Let’s talk about buttermilk. More specifically, let’s talk about how I never have buttermilk in the refrigerator when I need it. Wwhhyy!?
What is buttermilk? Buttermilk is a slightly sour milk. The sourness of buttermilk comes from acids in the milk, most notably, lactic acids. Because the proteins in buttermilk are curdled, buttermilk is slightly thicker than regular milk, but not quite as thick as cream. Buttermilk is also usually much lower in fat than regular milk and cream.
Cultured buttermilk, as it is called in the United States these days, is a pasteurized milk product. A culture of lactic acid bacteria is added to low-fat milk to curdle and sour the milk. Many dairies also add tiny yellow colored flecks of butter to simulate, well… buttermilk.
Buttermilk is an important part of baking. The acidic milk combined with baking soda in a recipe is a baker’s dream. It’s helps add a lightness and tenderness to baked treats. When baking soda is combined with the lactic acids of buttermilk, the acid neutralizes the metallic taste of sodium carbonate. We talked about this in-depth in Baking 101: The Difference Between Baking Soda and Baking Powder.
What if you’re plum out of buttermilk? There are solutions…. let’s talk.
The Best Buttermilk Substitutes
Milk and Lemon or Vinegar
In a 1-cup measuring cup, add 1 Tablespoon of fresh lemon juice. Top the lemon juice with skim, low fat or whole milk. Stir and let sit for two minutes. After two minutes, your milk is both acidic and curdled. If you need 2 cups of buttermilk, add 1 tablespoon plus 1 teaspoon of lemon juice or vinegar to the milk. Two tablespoons aren’t necessary.
Milk and Yogurt
Stir 1/4 cup milk into 3/4 cup plain yogurt to create a nicely thick buttermilk substitute.
Milk and Cream of Tartar
Stir together 1 cup of milk and 1 3/4 teaspoon cream of tartar. To ensure that the mixture doesn’t get lumpy, mix the cream of tartar with 2 Tablespoons of milk. Once mixed add the rest of the cup of milk. Cream of tartar is an acid and will simulate the acidic environment of buttermilk in a pinch.
Non-Dairy Option: Almond Milk and Yogurt (with a splash of vinegar)
Stir 1/4 cup almond milk into 3/4 cup almond milk yogurt. Add a splash (about 1/2 teaspoon) vinegar to the mixture and stir well. Soy milk and yogurt can also be substituted for the almond milk products.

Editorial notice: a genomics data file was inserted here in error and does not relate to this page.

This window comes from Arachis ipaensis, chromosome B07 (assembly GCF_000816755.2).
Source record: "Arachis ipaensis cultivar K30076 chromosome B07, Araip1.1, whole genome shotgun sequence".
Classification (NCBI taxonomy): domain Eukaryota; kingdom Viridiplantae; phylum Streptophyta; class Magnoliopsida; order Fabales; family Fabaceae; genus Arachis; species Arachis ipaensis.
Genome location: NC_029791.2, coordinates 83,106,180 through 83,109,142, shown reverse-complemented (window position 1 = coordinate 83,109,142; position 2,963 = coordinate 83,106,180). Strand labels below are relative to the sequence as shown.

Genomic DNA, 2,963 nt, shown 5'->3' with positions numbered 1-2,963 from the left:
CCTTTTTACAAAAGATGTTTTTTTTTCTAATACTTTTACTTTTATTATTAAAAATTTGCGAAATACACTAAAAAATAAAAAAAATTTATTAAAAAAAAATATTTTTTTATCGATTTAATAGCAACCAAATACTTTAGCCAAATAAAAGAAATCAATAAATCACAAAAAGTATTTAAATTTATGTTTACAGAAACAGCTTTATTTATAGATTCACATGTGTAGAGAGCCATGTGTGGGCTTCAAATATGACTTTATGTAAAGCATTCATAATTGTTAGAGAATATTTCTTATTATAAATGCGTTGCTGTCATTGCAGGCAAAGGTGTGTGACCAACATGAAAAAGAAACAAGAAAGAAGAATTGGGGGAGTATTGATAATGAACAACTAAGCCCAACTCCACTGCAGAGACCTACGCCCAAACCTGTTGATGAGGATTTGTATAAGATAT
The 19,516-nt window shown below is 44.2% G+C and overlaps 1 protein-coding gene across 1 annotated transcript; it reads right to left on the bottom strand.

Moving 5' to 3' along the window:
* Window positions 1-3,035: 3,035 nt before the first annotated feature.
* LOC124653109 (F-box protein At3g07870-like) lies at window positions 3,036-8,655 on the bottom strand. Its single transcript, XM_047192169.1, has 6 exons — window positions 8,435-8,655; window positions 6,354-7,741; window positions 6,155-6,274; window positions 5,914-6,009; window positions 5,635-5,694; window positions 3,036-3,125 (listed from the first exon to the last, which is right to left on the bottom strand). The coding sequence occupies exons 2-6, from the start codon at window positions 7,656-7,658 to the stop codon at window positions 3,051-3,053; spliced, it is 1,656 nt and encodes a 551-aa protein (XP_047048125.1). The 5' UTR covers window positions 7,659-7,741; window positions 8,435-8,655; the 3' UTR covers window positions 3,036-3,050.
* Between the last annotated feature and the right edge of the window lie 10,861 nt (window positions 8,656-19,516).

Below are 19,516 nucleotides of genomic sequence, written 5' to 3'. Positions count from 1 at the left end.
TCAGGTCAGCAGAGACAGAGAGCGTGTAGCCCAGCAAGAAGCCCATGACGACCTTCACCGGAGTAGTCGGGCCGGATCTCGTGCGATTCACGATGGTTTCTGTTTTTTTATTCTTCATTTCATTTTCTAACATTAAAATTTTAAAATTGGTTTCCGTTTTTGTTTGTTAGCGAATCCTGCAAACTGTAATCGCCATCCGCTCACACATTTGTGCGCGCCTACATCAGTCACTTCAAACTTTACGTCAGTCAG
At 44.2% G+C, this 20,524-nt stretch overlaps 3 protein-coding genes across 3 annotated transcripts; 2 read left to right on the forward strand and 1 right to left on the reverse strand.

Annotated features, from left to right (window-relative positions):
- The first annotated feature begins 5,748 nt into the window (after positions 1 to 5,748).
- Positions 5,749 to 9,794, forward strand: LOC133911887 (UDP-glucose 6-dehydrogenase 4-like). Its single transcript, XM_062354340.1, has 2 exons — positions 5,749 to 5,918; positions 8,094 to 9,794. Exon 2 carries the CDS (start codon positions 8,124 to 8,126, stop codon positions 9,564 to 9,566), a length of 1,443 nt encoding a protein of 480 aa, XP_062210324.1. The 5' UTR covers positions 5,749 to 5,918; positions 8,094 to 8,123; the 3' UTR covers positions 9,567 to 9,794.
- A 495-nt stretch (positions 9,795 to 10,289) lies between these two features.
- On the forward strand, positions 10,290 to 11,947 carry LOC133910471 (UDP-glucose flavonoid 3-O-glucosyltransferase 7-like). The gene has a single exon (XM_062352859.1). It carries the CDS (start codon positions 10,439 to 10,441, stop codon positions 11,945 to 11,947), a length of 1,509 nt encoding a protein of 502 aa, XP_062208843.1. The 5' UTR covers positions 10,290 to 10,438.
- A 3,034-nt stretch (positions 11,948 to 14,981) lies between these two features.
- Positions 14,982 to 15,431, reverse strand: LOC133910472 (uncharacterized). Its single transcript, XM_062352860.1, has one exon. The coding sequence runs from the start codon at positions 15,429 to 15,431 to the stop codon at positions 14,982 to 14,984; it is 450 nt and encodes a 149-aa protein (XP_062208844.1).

What We’re Making With Buttermilk
So soft and tender straight from the fryer. Don’t inhale and eat. Trust me.
Roasted Strawberry Buttermilk Cake
Soft cakes topped with ultra sweet, roasted strawberries.
Brown Butter Banana Bread with Rum and Coconut
Brown Butter and Buttermilk in their greatest union yet.
Feta Chive and Sour Cream Scones
Dream biscuits. On the savory side.
I’m sorry but buttermilk has a fat content that is quite high so if you’re not using a 2 percent of whole milk before you ruin it by curdling it, you might just want to add a tad more fat. Curdling milk to make buttermilk is actually not the answer. Buttermilk is not fermented milk, it is a leftover product that comes from making butter. I make butter quite often and have better results when I use a higher fat content whipping cream. The fat content of the buttermilk that is left over is the same as the initial whipping cream. The yogurt idea is the best as it does have a natural fermentation but, again, buttermilk is not a fermented product, never has been until it was put on the shelf.
Suggestion: No buttermilk? In this 3/4 of a cup of buttermilk, I would add 2 more Tablespoons of butter into your milk and then heat it to melt the butter into it. That is how you make buttermilk. I know it’s different but from a person that has actually made buttermilk, this is how it is derived.
I’m not understanding most of what you wrote…your first sentence didn’t make sense. In your directions for making buttermilk, are you saying, to make buttermilk, add 2 tablespoons butter to 3/4 cup milk, and that’s it?
Hilda M Rodriguez
Have you or anybody have tried it with o% fat lactose free milk?